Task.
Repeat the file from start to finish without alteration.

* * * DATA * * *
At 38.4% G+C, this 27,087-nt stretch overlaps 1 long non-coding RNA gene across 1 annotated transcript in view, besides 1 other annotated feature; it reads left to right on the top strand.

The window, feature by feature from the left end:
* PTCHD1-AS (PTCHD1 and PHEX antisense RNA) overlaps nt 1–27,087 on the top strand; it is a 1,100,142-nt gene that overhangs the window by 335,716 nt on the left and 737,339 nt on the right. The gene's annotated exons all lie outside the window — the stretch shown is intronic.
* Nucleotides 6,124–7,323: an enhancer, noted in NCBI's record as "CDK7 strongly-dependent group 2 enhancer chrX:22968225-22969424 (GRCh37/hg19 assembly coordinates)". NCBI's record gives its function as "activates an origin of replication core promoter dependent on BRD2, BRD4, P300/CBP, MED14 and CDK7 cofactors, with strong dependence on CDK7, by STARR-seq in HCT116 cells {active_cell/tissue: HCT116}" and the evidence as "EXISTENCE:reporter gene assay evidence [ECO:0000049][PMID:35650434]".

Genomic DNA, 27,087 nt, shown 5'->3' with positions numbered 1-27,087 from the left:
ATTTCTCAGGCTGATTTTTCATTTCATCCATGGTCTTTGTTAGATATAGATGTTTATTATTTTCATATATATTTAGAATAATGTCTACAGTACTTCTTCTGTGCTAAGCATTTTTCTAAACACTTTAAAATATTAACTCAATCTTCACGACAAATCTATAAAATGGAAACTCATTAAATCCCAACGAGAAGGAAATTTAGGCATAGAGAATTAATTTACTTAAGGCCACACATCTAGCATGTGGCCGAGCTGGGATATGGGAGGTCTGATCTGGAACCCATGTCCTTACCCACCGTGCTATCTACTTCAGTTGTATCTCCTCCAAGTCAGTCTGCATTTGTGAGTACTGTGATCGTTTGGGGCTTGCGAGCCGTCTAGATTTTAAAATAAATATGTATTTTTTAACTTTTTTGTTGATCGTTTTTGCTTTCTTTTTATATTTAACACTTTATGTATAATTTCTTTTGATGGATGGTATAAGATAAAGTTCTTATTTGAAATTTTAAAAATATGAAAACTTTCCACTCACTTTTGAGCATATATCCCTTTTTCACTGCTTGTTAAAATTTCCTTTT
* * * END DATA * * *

At 38.4% G+C, this 27,087-nt stretch overlaps 1 long non-coding RNA gene across 1 annotated transcript in view, besides 1 other annotated feature; it reads left to right on the top strand.

The window, feature by feature from the left end:
* PTCHD1-AS (PTCHD1 and PHEX antisense RNA) overlaps nt 1–27,087 on the top strand; it is a 1,100,142-nt gene that overhangs the window by 335,716 nt on the left and 737,339 nt on the right. The gene's annotated exons all lie outside the window — the stretch shown is intronic.
* Nucleotides 6,124–7,323: an enhancer, noted in NCBI's record as "CDK7 strongly-dependent group 2 enhancer chrX:22968225-22969424 (GRCh37/hg19 assembly coordinates)". NCBI's record gives its function as "activates an origin of replication core promoter dependent on BRD2, BRD4, P300/CBP, MED14 and CDK7 cofactors, with strong dependence on CDK7, by STARR-seq in HCT116 cells {active_cell/tissue: HCT116}" and the evidence as "EXISTENCE:reporter gene assay evidence [ECO:0000049][PMID:35650434]".

Genomic DNA, 27,087 nt, shown 5'->3' with positions numbered 1-27,087 from the left:
ATTTCTCAGGCTGATTTTTCATTTCATCCATGGTCTTTGTTAGATATAGATGTTTATTATTTTCATATATATTTAGAATAATGTCTACAGTACTTCTTCTGTGCTAAGCATTTTTCTAAACACTTTAAAATATTAACTCAATCTTCACGACAAATCTATAAAATGGAAACTCATTAAATCCCAACGAGAAGGAAATTTAGGCATAGAGAATTAATTTACTTAAGGCCACACATCTAGCATGTGGCCGAGCTGGGATATGGGAGGTCTGATCTGGAACCCATGTCCTTACCCACCGTGCTATCTACTTCAGTTGTATCTCCTCCAAGTCAGTCTGCATTTGTGAGTACTGTGATCGTTTGGGGCTTGCGAGCCGTCTAGATTTTAAAATAAATATGTATTTTTTAACTTTTTTGTTGATCGTTTTTGCTTTCTTTTTATATTTAACACTTTATGTATAATTTCTTTTGATGGATGGTATAAGATAAAGTTCTTATTTGAAATTTTAAAAATATGAAAACTTTCCACTCACTTTTGAGCATATATCCCTTTTTCACTGCTTGTTAAAATTTCCTTTT